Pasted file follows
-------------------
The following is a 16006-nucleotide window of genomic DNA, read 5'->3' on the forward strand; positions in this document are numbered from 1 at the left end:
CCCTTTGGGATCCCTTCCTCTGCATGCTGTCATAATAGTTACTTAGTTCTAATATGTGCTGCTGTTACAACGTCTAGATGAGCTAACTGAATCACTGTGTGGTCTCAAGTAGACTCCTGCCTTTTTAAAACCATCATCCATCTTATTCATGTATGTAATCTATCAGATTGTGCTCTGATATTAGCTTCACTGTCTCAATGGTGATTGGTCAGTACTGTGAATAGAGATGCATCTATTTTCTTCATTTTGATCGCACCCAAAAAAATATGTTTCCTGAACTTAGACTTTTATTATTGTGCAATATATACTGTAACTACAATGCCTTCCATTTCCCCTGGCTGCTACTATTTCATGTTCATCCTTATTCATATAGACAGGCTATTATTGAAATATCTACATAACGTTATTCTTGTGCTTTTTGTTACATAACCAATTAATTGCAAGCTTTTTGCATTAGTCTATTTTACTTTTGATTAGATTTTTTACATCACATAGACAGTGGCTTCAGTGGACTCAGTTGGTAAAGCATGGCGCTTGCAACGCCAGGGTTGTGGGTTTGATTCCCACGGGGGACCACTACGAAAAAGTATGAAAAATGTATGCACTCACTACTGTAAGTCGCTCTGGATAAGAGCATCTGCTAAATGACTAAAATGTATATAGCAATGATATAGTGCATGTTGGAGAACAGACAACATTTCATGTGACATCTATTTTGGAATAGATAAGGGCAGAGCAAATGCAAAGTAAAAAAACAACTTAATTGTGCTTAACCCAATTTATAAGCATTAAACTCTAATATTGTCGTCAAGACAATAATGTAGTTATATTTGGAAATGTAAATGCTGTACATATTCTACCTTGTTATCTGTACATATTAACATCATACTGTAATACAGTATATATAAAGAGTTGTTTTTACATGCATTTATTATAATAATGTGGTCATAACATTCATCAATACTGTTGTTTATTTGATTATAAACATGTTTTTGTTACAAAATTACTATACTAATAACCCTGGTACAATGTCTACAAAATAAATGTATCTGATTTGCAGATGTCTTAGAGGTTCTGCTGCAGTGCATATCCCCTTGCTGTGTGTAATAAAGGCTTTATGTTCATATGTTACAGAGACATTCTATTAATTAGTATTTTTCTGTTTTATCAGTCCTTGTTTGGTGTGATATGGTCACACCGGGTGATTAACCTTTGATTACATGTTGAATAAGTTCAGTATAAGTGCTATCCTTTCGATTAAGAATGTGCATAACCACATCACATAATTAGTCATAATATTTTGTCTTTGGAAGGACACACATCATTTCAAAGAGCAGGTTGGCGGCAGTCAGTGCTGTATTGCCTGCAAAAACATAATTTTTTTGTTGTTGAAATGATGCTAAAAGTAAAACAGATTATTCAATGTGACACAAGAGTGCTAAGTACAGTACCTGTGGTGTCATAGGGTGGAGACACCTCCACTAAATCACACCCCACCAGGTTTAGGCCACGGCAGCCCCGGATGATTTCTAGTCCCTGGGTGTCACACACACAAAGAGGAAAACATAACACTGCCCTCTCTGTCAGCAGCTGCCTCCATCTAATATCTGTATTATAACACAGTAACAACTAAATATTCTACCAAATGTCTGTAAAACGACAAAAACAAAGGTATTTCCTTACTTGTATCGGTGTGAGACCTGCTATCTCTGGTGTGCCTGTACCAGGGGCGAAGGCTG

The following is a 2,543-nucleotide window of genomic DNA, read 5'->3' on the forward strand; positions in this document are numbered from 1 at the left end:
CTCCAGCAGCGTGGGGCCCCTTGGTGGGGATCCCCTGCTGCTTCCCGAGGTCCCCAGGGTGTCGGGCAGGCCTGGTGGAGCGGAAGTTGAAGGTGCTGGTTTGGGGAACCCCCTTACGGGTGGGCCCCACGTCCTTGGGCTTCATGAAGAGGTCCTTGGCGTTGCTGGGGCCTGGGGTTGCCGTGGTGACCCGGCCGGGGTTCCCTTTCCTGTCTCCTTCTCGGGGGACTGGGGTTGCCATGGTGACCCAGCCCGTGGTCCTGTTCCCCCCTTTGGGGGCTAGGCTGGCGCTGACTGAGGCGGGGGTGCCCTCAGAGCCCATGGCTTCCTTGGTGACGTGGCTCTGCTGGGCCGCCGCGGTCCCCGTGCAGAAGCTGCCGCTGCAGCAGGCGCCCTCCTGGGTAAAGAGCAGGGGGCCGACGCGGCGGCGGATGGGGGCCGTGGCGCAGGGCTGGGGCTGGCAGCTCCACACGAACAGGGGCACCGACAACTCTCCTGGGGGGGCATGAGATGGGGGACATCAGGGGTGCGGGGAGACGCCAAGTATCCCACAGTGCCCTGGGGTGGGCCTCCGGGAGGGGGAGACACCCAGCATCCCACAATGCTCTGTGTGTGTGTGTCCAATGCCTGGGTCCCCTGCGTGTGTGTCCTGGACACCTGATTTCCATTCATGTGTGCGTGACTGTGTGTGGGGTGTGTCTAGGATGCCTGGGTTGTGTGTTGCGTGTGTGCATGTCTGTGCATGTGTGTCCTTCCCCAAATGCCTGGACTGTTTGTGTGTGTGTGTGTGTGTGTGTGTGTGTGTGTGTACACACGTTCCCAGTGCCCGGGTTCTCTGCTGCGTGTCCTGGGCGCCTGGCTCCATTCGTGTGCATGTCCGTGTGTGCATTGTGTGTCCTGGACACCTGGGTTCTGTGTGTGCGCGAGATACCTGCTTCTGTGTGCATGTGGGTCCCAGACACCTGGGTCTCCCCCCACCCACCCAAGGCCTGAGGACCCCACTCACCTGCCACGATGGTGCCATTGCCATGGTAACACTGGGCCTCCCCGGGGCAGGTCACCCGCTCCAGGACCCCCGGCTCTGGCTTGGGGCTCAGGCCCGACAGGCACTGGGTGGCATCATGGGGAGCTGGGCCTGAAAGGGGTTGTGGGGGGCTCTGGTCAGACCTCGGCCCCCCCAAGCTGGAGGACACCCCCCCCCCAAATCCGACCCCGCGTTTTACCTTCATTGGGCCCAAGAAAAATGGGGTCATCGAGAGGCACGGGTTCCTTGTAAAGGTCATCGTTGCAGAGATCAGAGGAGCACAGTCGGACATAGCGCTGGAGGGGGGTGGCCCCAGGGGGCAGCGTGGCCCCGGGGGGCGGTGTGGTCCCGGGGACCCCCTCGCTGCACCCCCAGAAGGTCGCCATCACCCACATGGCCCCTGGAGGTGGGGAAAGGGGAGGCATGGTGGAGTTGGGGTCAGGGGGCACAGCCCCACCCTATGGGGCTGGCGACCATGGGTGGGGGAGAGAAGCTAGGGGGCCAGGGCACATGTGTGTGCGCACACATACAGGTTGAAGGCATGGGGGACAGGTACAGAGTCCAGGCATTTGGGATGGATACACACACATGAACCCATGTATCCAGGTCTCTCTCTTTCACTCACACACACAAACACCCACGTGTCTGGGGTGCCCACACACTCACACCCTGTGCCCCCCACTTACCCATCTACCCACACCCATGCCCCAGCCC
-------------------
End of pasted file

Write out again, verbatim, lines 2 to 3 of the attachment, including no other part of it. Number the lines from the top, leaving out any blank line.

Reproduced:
CCCTTTGGGATCCCTTCCTCTGCATGCTGTCATAATAGTTACTTAGTTCTAATATGTGCTGCTGTTACAACGTCTAGATGAGCTAACTGAATCACTGTGTGGTCTCAAGTAGACTCCTGCCTTTTTAAAACCATCATCCATCTTATTCATGTATGTAATCTATCAGATTGTGCTCTGATATTAGCTTCACTGTCTCAATGGTGATTGGTCAGTACTGTGAATAGAGATGCATCTATTTTCTTCATTTTGATCGCACCCAAAAAAATATGTTTCCTGAACTTAGACTTTTATTATTGTGCAATATATACTGTAACTACAATGCCTTCCATTTCCCCTGGCTGCTACTATTTCATGTTCATCCTTATTCATATAGACAGGCTATTATTGAAATATCTACATAACGTTATTCTTGTGCTTTTTGTTACATAACCAATTAATTGCAAGCTTTTTGCATTAGTCTATTTTACTTTTGATTAGATTTTTTACATCACATAGACAGTGGCTTCAGTGGACTCAGTTGGTAAAGCATGGCGCTTGCAACGCCAGGGTTGTGGGTTTGATTCCCACGGGGGACCACTACGAAAAAGTATGAAAAATGTATGCACTCACTACTGTAAGTCGCTCTGGATAAGAGCATCTGCTAAATGACTAAAATGTATATAGCAATGATATAGTGCATGTTGGAGAACAGACAACATTTCATGTGACATCTATTTTGGAATAGATAAGGGCAGAGCAAATGCAAAGTAAAAAAACAACTTAATTGTGCTTAACCCAATTTATAAGCATTAAACTCTAATATTGTCGTCAAGACAATAATGTAGTTATATTTGGAAATGTAAATGCTGTACATATTCTACCTTGTTATCTGTACATATTAACATCATACTGTAATACAGTATATATAAAGAGTTGTTTTTACATGCATTTATTATAATAATGTGGTCATAACATTCATCAATACTGTTGTTTATTTGATTATAAACATGTTTTTGTTACAAAATTACTATACTAATAACCCTGGTACAATGTCTACAAAATAAATGTATCTGATTTGCAGATGTCTTAGAGGTTCTGCTGCAGTGCATATCCCCTTGCTGTGTGTAATAAAGGCTTTATGTTCATATGTTACAGAGACATTCTATTAATTAGTATTTTTCTGTTTTATCAGTCCTTGTTTGGTGTGATATGGTCACACCGGGTGATTAACCTTTGATTACATGTTGAATAAGTTCAGTATAAGTGCTATCCTTTCGATTAAGAATGTGCATAACCACATCACATAATTAGTCATAATATTTTGTCTTTGGAAGGACACACATCATTTCAAAGAGCAGGTTGGCGGCAGTCAGTGCTGTATTGCCTGCAAAAACATAATTTTTTTGTTGTTGAAATGATGCTAAAAGTAAAACAGATTATTCAATGTGACACAAGAGTGCTAAGTACAGTACCTGTGGTGTCATAGGGTGGAGACACCTCCACTAAATCACACCCCACCAGGTTTAGGCCACGGCAGCCCCGGATGATTTCTAGTCCCTGGGTGTCACACACACAAAGAGGAAAACATAACACTGCCCTCTCTGTCAGCAGCTGCCTCCATCTAATATCTGTATTATAACACAGTAACAACTAAATATTCTACCAAATGTCTGTAAAACGACAAAAACAAAGGTATTTCCTTACTTGTATCGGTGTGAGACCTGCTATCTCTGGTGTGCCTGTACCAGGGGCGAAGGCTG

The following is a 2,543-nucleotide window of genomic DNA, read 5'->3' on the forward strand; positions in this document are numbered from 1 at the left end: